Books Should Be Free is now
Loyal Books
Free Public Domain Audiobooks & eBook Downloads
Search by: Title, Author or Keyword

Ice Creams, Water Ices, Frozen Puddings Together with Refreshments for all Social Affairs   By: (1849-1937)

Book cover

First Page:

Ice Creams, Water Ices, Frozen Puddings

Together with

Refreshments for all Social Affairs

by Mrs. S. T. Rorer

Author of Mrs. Rorer's New Cook Book, Philadelphia Cook Book, Canning and Preserving, and other Valuable Works on Cookery

CONTENTS

FOREWORD

PHILADELPHIA ICE CREAMS

NEAPOLITAN ICE CREAMS

ICE CREAMS FROM CONDENSED MILK

FROZEN PUDDINGS AND DESSERTS

WATER ICES AND SHERBETS OR SORBETS

FROZEN FRUITS

FRAPPÉ

PARFAIT

MOUSSE

SAUCES FOR ICE CREAMS

REFRESHMENTS FOR AFFAIRS

Soups Sweetbreads Shell Fish Dishes Poultry and Game Dishes Cold Dishes Salads Sandwiches

SUGGESTIONS FOR CHURCH SUPPERS

FOREWORD

CONTAINING GENERAL DIRECTIONS FOR ALL RECIPES

In this book, Philadelphia Ice Creams, comprising the first group, are very palatable, but expensive. In many parts of the country it is quite difficult to get good cream. For that reason, I have given a group of creams, using part milk and part cream, but it must be remembered that it takes smart "juggling" to make ice cream from milk. By far better use condensed milk, with enough water or milk to rinse out the cans.

Ordinary fruit creams may be made with condensed milk at a cost of about fifteen cents a quart, which, of course, is cheaper than ordinary milk and cream.

In places where neither cream nor condensed milk can be purchased, a fair ice cream is made by adding two tablespoonfuls of olive oil to each quart of milk. The cream for Philadelphia Ice Cream should be rather rich, but not double cream.

If pure raw cream is stirred rapidly, it swells and becomes frothy, like the beaten whites of eggs, and is "whipped cream." To prevent this in making Philadelphia Ice Cream, one half the cream is scalded, and when it is very cold, the remaining half of raw cream is added. This gives the smooth, light and rich consistency which makes these creams so different from others.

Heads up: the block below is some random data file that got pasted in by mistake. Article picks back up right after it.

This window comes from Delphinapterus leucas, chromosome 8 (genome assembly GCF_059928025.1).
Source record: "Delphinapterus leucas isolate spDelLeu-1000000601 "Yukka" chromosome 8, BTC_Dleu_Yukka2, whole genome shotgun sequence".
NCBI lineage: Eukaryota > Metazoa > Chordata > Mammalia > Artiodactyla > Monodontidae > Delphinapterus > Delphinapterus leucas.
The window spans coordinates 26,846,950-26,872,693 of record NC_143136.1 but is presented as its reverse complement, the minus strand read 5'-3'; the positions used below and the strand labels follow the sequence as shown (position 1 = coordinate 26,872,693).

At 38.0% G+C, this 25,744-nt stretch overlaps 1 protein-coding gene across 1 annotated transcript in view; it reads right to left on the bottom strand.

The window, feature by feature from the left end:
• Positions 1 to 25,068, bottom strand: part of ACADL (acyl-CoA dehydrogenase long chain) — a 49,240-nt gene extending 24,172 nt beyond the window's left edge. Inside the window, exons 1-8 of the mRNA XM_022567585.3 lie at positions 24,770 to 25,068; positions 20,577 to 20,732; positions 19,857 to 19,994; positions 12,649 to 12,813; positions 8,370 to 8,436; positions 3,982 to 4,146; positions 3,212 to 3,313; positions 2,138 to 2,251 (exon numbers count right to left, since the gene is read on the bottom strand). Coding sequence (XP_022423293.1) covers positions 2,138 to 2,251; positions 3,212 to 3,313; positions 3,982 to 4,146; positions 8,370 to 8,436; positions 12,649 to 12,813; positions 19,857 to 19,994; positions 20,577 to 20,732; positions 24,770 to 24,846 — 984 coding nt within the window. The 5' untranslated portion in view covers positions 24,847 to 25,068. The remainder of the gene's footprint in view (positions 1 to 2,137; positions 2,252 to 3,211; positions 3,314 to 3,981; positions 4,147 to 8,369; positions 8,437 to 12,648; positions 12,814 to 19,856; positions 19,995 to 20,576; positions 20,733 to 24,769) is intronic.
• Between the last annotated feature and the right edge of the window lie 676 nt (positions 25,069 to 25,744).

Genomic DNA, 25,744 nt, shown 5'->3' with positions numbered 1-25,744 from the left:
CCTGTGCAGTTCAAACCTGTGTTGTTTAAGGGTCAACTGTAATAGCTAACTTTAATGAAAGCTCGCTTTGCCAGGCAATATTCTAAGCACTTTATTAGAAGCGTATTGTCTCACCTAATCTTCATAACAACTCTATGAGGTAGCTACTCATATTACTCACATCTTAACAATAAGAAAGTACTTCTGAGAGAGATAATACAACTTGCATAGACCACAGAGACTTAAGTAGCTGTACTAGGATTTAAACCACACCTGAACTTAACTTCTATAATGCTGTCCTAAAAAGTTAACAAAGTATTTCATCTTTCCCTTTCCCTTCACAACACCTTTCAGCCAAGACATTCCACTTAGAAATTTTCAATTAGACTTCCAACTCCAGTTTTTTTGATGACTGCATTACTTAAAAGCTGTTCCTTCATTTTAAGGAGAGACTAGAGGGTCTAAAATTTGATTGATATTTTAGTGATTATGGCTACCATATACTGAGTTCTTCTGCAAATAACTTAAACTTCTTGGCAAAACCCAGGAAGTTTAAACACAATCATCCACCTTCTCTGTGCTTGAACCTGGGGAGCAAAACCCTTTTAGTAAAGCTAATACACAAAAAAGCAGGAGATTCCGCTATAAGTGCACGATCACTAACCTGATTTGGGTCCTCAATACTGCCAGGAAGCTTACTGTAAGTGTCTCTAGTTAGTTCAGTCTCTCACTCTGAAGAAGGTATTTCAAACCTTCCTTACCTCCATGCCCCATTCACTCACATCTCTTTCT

USE OF FRUITS

Use fresh fruits in the summer and the best canned unsweetened fruits in the winter. If sweetened fruits must be used, cut down the given quantity of sugar. Where acid fruits are used, they should be added to the cream after it is partly frozen.

TIME FOR FREEZING

The time for freezing varies according to the quality of cream or milk or water; water ices require a longer time than ice creams. It is not well to freeze the mixtures too rapidly; they are apt to be coarse, not smooth, and if they are churned before the mixture is icy cold they will be greasy or "buttery."

The average time for freezing two quarts of cream should be ten minutes; it takes but a minute or two longer for larger quantities.

DIRECTIONS FOR FREEZING

Pound the ice in a large bag with a mallet, or use an ordinary ice shaver. The finer the ice, the less time it takes to freeze the cream. A four quart freezer will require ten pounds of ice, and a quart and a pint of coarse rock salt. You may pack the freezer with a layer of ice three inches thick, then a layer of salt one inch thick, or mix the ice and salt in the tub and shovel it around the freezer. Before beginning to pack the freezer, turn the crank to see that all the machinery is in working order. Then open the can and turn in the mixture that is to be frozen. Turn the crank slowly and steadily until the mixture begins to freeze, then more rapidly until it is completely frozen. If the freezer is properly packed, it will take fifteen minutes to freeze the mixture. Philadelphia Ice Creams are not good if frozen too quickly.

TO REPACK

After the cream is frozen, wipe off the lid of the can and remove the crank; take off the lid, being very careful not to allow any salt to fall into the can. Remove the dasher and scrape it off. Take a large knife or steel spatula, scrape the cream from the sides of the can, work and pack it down until it is perfectly smooth. Put the lid back on the can, and put a cork in the hole from which the dasher was taken. Draw off the water, repack, and cover the whole with a piece of brown paper; throw over a heavy bag or a bit of burlap, and stand aside for one or two hours to ripen... Continue reading book >>




eBook Downloads
ePUB eBook
• iBooks for iPhone and iPad
• Nook
• Sony Reader
Kindle eBook
• Mobi file format for Kindle
Read eBook
• Load eBook in browser
Text File eBook
• Computers
• Windows
• Mac

Review this book



Popular Genres
More Genres
Languages
Paid Books